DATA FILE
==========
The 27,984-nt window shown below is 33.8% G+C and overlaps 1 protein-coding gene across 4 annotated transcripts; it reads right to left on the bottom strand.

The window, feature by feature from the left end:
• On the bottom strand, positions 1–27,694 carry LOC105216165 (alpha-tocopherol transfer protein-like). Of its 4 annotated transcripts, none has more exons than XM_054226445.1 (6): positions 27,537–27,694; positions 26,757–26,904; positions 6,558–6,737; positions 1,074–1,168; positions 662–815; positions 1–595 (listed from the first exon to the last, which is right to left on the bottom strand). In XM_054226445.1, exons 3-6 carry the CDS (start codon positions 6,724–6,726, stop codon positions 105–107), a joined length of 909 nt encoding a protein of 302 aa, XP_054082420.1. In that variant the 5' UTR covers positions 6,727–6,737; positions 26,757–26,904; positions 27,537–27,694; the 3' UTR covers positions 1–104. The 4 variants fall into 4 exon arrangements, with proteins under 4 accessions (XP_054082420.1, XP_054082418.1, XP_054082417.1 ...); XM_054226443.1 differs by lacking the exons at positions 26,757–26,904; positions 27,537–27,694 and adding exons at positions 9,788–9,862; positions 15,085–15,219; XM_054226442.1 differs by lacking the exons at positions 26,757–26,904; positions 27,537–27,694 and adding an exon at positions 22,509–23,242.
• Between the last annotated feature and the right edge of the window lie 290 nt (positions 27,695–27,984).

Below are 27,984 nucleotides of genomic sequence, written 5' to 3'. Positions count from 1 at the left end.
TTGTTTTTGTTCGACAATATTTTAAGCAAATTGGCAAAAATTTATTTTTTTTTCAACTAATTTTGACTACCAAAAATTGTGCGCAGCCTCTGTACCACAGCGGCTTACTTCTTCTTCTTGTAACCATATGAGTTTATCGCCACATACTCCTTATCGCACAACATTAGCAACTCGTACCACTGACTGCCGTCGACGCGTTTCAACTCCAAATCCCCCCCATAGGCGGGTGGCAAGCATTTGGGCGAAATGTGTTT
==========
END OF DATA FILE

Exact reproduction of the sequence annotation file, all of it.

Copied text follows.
The 27,984-nt window shown below is 33.8% G+C and overlaps 1 protein-coding gene across 4 annotated transcripts; it reads right to left on the bottom strand.

The window, feature by feature from the left end:
• On the bottom strand, positions 1–27,694 carry LOC105216165 (alpha-tocopherol transfer protein-like). Of its 4 annotated transcripts, none has more exons than XM_054226445.1 (6): positions 27,537–27,694; positions 26,757–26,904; positions 6,558–6,737; positions 1,074–1,168; positions 662–815; positions 1–595 (listed from the first exon to the last, which is right to left on the bottom strand). In XM_054226445.1, exons 3-6 carry the CDS (start codon positions 6,724–6,726, stop codon positions 105–107), a joined length of 909 nt encoding a protein of 302 aa, XP_054082420.1. In that variant the 5' UTR covers positions 6,727–6,737; positions 26,757–26,904; positions 27,537–27,694; the 3' UTR covers positions 1–104. The 4 variants fall into 4 exon arrangements, with proteins under 4 accessions (XP_054082420.1, XP_054082418.1, XP_054082417.1 ...); XM_054226443.1 differs by lacking the exons at positions 26,757–26,904; positions 27,537–27,694 and adding exons at positions 9,788–9,862; positions 15,085–15,219; XM_054226442.1 differs by lacking the exons at positions 26,757–26,904; positions 27,537–27,694 and adding an exon at positions 22,509–23,242.
• Between the last annotated feature and the right edge of the window lie 290 nt (positions 27,695–27,984).

Below are 27,984 nucleotides of genomic sequence, written 5' to 3'. Positions count from 1 at the left end.
TTGTTTTTGTTCGACAATATTTTAAGCAAATTGGCAAAAATTTATTTTTTTTTCAACTAATTTTGACTACCAAAAATTGTGCGCAGCCTCTGTACCACAGCGGCTTACTTCTTCTTCTTGTAACCATATGAGTTTATCGCCACATACTCCTTATCGCACAACATTAGCAACTCGTACCACTGACTGCCGTCGACGCGTTTCAACTCCAAATCCCCCCCATAGGCGGGTGGCAAGCATTTGGGCGAAATGTGTTT